Soon as I entered the kitchen I was surrounded by an amazing sight. Sparkling metal containers were filled to the brim with steaming Bisi Bele Bhaat and vegetables. Men in bright blue hair nets tirelessly ran around adding vegetables and stirring the food. We were introduced to Mr Kunjabihari who offered to show us around. Astounding 1 lakh children are fed daily from that single kitchen. The employees were working from midnight to complete the task of cooking and delivering food in time for so many schools while the rest of us were asleep. The dedication and work-ethic of those who are working in the kitchen is really inspiring.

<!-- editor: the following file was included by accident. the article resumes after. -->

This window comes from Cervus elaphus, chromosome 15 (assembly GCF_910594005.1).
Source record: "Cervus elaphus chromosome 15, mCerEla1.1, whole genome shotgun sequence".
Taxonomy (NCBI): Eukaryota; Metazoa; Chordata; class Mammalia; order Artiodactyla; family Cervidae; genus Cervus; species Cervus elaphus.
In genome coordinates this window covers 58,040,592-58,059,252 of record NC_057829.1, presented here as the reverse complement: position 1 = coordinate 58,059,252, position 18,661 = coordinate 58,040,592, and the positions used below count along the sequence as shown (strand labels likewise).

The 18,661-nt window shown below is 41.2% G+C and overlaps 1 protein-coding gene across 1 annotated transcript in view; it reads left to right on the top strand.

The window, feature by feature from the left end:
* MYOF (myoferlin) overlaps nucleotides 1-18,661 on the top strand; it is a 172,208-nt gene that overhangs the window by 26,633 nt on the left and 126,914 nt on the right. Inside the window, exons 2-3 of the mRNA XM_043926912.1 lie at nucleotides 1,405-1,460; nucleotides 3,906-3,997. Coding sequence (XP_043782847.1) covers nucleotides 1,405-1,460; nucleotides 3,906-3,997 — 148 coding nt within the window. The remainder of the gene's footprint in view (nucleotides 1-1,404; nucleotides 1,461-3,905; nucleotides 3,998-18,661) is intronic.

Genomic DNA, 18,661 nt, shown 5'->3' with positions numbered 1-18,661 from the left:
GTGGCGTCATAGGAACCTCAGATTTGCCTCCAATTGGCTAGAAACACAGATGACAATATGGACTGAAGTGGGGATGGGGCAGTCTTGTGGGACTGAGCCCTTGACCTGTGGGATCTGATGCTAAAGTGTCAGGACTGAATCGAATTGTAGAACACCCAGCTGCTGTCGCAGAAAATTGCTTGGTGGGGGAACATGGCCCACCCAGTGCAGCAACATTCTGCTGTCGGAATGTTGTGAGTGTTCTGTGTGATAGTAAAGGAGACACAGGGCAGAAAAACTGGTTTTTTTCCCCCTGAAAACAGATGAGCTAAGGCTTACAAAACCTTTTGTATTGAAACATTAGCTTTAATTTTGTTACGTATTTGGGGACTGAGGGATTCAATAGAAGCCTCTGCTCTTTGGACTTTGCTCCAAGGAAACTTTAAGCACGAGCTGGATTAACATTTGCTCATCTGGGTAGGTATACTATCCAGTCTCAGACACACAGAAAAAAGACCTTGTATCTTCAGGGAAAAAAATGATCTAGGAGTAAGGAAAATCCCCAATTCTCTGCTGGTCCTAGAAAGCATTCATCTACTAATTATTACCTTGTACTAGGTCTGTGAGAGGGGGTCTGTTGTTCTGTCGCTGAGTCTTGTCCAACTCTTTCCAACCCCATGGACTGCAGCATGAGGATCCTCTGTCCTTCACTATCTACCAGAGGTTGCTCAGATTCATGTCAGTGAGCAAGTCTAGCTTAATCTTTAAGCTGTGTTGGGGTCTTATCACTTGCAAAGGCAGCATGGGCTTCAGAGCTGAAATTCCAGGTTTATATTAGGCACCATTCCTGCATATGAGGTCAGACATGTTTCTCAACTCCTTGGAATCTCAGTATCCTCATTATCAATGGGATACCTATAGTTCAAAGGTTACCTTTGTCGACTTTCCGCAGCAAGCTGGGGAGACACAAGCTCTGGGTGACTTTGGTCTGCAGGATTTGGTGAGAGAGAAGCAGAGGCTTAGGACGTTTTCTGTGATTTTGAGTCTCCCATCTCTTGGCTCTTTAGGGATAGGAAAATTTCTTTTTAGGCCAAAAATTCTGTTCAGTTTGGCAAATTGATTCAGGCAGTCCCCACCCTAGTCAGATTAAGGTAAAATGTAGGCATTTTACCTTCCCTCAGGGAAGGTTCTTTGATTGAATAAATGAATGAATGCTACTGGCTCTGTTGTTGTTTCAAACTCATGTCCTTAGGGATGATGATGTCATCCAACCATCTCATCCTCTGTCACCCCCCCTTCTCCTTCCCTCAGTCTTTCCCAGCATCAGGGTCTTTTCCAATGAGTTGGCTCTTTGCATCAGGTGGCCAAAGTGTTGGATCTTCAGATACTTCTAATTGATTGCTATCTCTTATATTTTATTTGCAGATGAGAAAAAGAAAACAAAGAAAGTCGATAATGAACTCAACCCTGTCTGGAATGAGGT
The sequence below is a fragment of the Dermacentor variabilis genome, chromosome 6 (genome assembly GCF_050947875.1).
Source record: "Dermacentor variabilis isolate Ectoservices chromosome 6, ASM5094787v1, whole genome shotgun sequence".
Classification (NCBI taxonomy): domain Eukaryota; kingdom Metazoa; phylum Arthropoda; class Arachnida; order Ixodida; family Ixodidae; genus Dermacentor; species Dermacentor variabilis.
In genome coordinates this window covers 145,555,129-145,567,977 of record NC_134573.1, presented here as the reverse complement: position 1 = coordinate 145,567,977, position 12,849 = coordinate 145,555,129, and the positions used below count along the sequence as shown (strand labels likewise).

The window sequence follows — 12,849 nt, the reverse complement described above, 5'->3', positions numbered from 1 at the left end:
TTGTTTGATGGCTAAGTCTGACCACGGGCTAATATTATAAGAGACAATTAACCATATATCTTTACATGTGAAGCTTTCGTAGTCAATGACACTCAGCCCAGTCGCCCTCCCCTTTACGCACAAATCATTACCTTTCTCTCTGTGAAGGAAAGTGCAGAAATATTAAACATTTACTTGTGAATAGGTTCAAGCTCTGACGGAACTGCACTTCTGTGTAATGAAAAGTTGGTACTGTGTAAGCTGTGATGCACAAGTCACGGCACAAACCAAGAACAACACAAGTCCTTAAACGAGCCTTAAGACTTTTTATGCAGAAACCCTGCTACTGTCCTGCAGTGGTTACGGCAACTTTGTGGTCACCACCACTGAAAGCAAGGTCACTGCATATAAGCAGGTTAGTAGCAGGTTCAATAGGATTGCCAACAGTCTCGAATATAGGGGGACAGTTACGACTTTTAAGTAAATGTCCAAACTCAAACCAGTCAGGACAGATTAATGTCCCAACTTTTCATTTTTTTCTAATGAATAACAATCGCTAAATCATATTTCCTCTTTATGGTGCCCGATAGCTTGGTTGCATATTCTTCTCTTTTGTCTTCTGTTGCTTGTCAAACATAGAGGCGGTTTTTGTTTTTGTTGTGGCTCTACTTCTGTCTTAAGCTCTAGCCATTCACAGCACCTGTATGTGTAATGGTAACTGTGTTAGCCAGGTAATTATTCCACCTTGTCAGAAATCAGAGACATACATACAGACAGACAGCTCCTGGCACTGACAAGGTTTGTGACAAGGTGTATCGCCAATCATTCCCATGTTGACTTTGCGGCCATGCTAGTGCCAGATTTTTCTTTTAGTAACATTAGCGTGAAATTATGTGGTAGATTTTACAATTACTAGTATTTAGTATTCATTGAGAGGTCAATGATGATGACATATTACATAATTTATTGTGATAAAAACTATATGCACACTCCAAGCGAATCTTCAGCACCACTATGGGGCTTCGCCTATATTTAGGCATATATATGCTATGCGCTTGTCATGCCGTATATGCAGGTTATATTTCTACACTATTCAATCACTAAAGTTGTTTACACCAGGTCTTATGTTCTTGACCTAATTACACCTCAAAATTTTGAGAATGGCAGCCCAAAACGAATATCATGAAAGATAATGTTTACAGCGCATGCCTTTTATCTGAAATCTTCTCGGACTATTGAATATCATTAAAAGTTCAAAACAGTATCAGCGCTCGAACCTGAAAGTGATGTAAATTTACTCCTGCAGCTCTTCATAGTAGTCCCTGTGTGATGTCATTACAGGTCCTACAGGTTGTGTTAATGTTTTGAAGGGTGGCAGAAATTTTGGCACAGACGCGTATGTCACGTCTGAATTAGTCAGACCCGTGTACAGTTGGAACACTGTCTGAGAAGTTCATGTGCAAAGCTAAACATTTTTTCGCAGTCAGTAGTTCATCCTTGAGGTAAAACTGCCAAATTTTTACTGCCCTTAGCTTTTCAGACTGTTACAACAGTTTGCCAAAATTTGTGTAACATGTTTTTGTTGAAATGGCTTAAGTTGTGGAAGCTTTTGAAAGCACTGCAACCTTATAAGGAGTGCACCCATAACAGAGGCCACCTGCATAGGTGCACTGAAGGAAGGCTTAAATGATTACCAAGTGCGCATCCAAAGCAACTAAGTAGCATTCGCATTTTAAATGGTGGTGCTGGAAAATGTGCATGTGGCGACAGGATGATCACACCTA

download (4)As Mr. Kunjabihari continued to show us around, we found that the kitchen was not only a place with marvelous people, but also a place with many technological marvels. Innovations were made to make the food faster and more hygienic. Roti making machines, vegetable cutters powered by BMW motors, and steam-powered cooking were a few of the many amazing equipment there. The kitchen was in the most hygienic condition possible. Workers constantly cleaned the containers and Mr. Kunjabihari later told us that until this day they haven’t gotten even a single complaint about a hair in the food! This is quite fantastic for a problem that occurs so often in our own kitchens. The quality of the food was another wonder. Mr. Kunjabihari explained how each ingredient was thoroughly tested before being used in the meal, and how each food sample was also tested to insure that harmful materials are absent.